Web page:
Muramasa: Demon Blade is fluid, beautiful, and lets you slice your way through feudal Japan as a male or female ninja in two separate storylines. 14-year-old me would have done terrible, terrible things to get his hands on this picturesque side scroller. It may be the prettiest game I’ll never finish.
A Lot of Ground to Cover
Muramasa takes you through mountains, forests, and towns, interacting with nobles and villagers (to advance the plot or just buy recovery items). According to the game’s marketing materials, Muramasa has “not only side-scrolling fashion, but vertical progression elements as well.” This means you’ve got the option of moving up or down and side to side.
Within the expected horizontal and vertical restrictions, Muramasa still manages to create complex map of interconnected locations across Japan. There are even some attempts to give the illusion of depth while exploring as you move up/away to enter doors and follow paths or go down/closer to cross bridges that extend “out” towards the player. Of course, combat still ends up firmly locked in 2D space. (Yes, you can argue that all video game combat is two dimensional because it’s on a TV screen. My counterargument is SHOVE IT, NERDLINGER!)
Since the two main characters have very different storylines, the game’s already extensive map of Japan gets twice as much usage. On the normal difficulty setting, you progress through the story smoothly, earning experience points and leveling up through random enemy encounters. As an added bonus, you can level up more quickly by doing things like striking first, avoiding damage.
Much like that fat white kid from my dorm who collected Naruto comics in the original Japanese, I’m no expert on historical accuracy in feudal Japan. Having said that, Muramasa is thoroughly non-Western, making games like Tenchu and Shinobi feel like The Oregon Trail. The imagery can be familiar at times, but the plot gets pretty weird.
The ninjas use sake and foods like tempura to recover their health, while the towns they move through have familiar decorations like colorful lanterns and rice paper screens. Then there are shapeshifting foxes and some kind of wild boar covered in flowers and disguising itself as a giant ogre. I could follow what was going on up to a point — the boy is being pursued for a crime he didn’t commit, while the girl was possessed by a swordsman’s ghost — but then I encountered demons posing as corrupt bureaucrats and a portal to hell that only opens on one night each year, and it got tough to keep up.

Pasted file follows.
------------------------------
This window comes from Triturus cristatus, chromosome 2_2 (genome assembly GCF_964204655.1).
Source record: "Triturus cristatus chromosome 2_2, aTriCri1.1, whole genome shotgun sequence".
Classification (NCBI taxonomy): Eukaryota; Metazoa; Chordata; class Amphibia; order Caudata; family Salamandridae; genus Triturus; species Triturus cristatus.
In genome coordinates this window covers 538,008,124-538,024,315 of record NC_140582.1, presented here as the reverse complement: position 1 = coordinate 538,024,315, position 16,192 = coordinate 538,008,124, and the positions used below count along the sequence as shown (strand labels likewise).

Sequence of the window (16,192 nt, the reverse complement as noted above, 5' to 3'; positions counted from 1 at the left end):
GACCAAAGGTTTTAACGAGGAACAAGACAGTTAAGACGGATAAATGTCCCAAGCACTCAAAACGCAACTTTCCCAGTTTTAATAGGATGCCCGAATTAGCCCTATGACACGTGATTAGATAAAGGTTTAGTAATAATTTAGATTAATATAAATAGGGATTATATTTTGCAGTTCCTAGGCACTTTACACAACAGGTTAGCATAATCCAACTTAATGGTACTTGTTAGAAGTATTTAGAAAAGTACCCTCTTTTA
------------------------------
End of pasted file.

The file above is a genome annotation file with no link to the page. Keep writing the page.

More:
Balance in All Things
The scenery in Muramasa is beautiful, but there are no environmental challenges. There are no spike traps, flames, or lava to avoid while exploring that isn’t the direct result of an enemy attack. The ground is always there to catch you, with one possible exception: a collapsing bridge sends you onto the next screen at a slightly lower starting point than if you’d timed your jump correctly. There are no jumping puzzles or real risks to advancement besides arbitrary force fields that can only be broken by collecting certain swords from boss monsters.
In addition to the swords you need to win from bosses to unlock new portions of the map, you can also craft your own by calling on the spirit of a blacksmith. The blacksmith’s animation is elegant and uniquely Eastern, and it’s an entertaining challenge to decide how you’ll use the souls you’ve collected from enemies — do you unlock the faster, less powerful short sword, or the less nimble sword that has a better reach and does more damage? This is quickly offset by the realization that there are only two types of swords (long or short), and while they all have unique special attacks, there’s little diversity to be found in the garden-variety encounters with enemies.
It’s kind of like having the big, explorable map from Super Metroid without being able to use grappling hooks, ball form, or anything except one basic gun for shooting enemies. Yes, you carry three swords at a time and can switch between them rapidly, but at least two of them are going to be identical.
So, eight hours later I’m impressed by the work that went into Muramasa, and entertained by the visuals and the atmosphere. I’m also not likely to play much further, since it hasn’t thrown anything new at me in a while.